Global Market Insights via SB Wire:
Vertical Farming Market in Equipment Segment to Witness 33% CAGR from 2019 to 2024
03/07/2019 -- Vertical Farming Market in technology segment is bifurcated into hydroponics, aeroponics and aquaponics. Aeroponics shows CAGR of around 28.5% over the forecast timespan as this technique helps in growing plants in an air/mist environment without soil and minimal water. It is gradually gaining momentum as it is among one the most suited ways for vertical farming by utilizing 90% less water than the hydroponic system.

Request for a sample of this research report @

On regional basis, Asia Pacific shows the 30% growth rate and is expected to be the largest market for vertical farming by the end of the forecast period. According to a report by the UN, in Asian cities with more than or equal to 500,000 inhabitants are projected to increase by 30% by the end of 2030.

Vertical Farming Market Size will surpass USD 13 billion by 2024; according to a new research report by Global Market Insights, Inc. Growing population and surge in demand of food security owing to arable land scarcity are the reasons constituting towards the vertical farming market growth over the predicted time. Vertical farming is an innovative practice of growing crops in vertically stacked layers....MORE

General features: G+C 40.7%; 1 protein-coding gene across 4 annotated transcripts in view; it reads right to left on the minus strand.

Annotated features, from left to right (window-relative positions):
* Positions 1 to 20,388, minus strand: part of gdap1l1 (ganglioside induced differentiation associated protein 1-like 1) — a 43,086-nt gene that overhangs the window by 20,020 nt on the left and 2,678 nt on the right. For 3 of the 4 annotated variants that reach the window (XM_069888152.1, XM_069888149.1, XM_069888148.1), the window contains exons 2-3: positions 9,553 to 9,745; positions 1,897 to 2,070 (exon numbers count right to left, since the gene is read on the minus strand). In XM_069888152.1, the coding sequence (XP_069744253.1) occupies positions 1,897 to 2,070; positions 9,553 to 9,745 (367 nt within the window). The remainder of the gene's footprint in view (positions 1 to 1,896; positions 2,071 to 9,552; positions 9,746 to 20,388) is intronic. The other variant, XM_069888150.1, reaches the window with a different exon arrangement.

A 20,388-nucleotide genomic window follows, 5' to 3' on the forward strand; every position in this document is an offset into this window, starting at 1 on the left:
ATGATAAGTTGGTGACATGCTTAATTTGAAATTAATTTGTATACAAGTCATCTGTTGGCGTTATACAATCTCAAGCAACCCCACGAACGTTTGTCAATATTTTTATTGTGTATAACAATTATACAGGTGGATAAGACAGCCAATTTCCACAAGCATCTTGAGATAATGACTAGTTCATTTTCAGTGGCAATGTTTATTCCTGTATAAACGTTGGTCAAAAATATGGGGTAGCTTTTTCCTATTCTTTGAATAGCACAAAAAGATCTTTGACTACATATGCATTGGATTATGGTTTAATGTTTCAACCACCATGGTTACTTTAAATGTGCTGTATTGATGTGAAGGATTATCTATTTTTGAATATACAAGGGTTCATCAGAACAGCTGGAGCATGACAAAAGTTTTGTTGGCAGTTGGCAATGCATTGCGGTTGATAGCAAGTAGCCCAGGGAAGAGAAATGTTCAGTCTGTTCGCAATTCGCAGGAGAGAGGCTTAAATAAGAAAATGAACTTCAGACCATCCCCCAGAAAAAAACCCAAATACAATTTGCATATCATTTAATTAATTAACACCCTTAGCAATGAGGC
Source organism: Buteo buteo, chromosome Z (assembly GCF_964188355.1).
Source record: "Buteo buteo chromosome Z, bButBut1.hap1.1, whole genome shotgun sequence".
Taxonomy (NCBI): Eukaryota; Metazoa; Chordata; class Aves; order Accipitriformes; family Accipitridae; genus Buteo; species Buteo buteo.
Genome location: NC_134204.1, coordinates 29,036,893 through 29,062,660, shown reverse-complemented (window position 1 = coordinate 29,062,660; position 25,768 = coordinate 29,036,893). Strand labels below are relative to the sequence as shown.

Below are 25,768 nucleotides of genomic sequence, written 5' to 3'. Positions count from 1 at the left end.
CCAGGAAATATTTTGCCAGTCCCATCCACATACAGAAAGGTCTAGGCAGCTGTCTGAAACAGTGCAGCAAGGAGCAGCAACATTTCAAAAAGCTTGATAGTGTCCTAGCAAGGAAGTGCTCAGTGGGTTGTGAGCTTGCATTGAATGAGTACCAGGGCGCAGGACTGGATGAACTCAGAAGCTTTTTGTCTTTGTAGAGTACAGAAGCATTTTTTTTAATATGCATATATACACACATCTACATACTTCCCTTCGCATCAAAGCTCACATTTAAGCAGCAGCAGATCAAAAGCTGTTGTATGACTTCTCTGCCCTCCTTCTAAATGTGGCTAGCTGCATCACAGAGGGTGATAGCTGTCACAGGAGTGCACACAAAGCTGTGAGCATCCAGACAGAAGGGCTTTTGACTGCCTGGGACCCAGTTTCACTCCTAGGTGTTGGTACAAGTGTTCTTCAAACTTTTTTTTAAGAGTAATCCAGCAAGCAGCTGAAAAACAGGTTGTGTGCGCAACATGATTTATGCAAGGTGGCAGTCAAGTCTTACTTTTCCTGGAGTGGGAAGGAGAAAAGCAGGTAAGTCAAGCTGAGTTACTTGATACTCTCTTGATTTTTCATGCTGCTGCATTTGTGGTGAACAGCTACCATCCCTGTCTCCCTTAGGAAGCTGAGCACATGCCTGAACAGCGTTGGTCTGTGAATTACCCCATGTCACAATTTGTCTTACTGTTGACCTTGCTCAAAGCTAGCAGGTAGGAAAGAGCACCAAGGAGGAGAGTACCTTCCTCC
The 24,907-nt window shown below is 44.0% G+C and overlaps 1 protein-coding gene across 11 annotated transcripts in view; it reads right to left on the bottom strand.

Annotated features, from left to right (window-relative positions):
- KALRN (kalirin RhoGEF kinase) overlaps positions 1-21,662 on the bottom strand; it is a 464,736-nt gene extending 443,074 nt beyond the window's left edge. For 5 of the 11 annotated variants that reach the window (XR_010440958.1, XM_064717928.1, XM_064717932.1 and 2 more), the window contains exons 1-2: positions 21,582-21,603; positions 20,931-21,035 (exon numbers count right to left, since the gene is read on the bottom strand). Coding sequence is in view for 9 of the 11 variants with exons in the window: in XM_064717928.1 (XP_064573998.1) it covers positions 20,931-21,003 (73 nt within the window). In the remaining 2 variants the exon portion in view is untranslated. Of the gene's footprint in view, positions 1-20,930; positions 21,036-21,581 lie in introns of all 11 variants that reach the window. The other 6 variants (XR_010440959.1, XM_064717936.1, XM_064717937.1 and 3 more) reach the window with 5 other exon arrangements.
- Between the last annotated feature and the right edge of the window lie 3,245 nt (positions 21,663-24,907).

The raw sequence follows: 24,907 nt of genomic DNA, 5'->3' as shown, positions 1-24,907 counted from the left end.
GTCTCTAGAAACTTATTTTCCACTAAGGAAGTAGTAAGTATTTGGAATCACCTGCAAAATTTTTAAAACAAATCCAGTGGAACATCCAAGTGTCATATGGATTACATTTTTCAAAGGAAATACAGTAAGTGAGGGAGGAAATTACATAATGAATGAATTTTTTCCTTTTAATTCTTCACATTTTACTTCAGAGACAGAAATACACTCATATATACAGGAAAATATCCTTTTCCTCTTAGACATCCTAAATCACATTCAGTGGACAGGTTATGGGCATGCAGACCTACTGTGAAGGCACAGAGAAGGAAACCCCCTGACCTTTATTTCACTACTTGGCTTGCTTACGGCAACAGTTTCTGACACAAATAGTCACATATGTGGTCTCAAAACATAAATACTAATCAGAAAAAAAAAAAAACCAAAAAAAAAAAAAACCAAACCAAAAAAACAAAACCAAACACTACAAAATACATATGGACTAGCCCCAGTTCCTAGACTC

And from The Manufacturer, March 8:
Vertical farming: growing food in the air and the role of big data
Previously in agoraphobiafarming:
December 2018
Citi: "How Innovation and Shifting Consumer Preferences Can Help Feed a Growing Planet"
A few notes up front.
1) You have to read past the buzzwords and buzz concepts. There is a lot of good information here but also a lot of hand-waving.

2) The situation is not yet dire. On the other hand, should the world experience two consecutive years of crop failures in any combination of the breadbaskets: northern China, American Midwest, Ukraine/western Russia then there is serious risk of famine.

3) This topic seems to bring out everyone's inner totalitarian and getting past that will be required if there is going to be agreement rather than insurrection.

4) Keep in mind this report was put together by a bank with something to sell. It might be loans, it might be green cred, it might be consulting services, it might be anticipating regulatory actions, it might be propaganda.
Take from it the ideas and data that support your priors and be open to the ideas which which don't.
December 2018
GV, Google’s Venture Capital Arm, Leads $90 Million Round For Indoor Farming Startup, Bowery
July 2018 
Is Vertical Farming Really the Future of Agriculture?
January 2018
Bezos/SoftBank-Backed Indoor Farming Powerhouse Plenty Planning for 300 Farms in China
October 2017
Tesla's Former Battery Director Joins Farming Startup—UPDATED
December 2017
"This Is Why Jeff Bezos Is Spending Millions on an Indoor Farming Startup"

The competition:
December 2017
A Behind-the-Scenes Look at Europe’s Huge New Vertical Farm
December 2015
AeroFarms Raises $20 Million for High-Tech Urban Agriculture
The Other Musk: Overthrow Big Agriculture?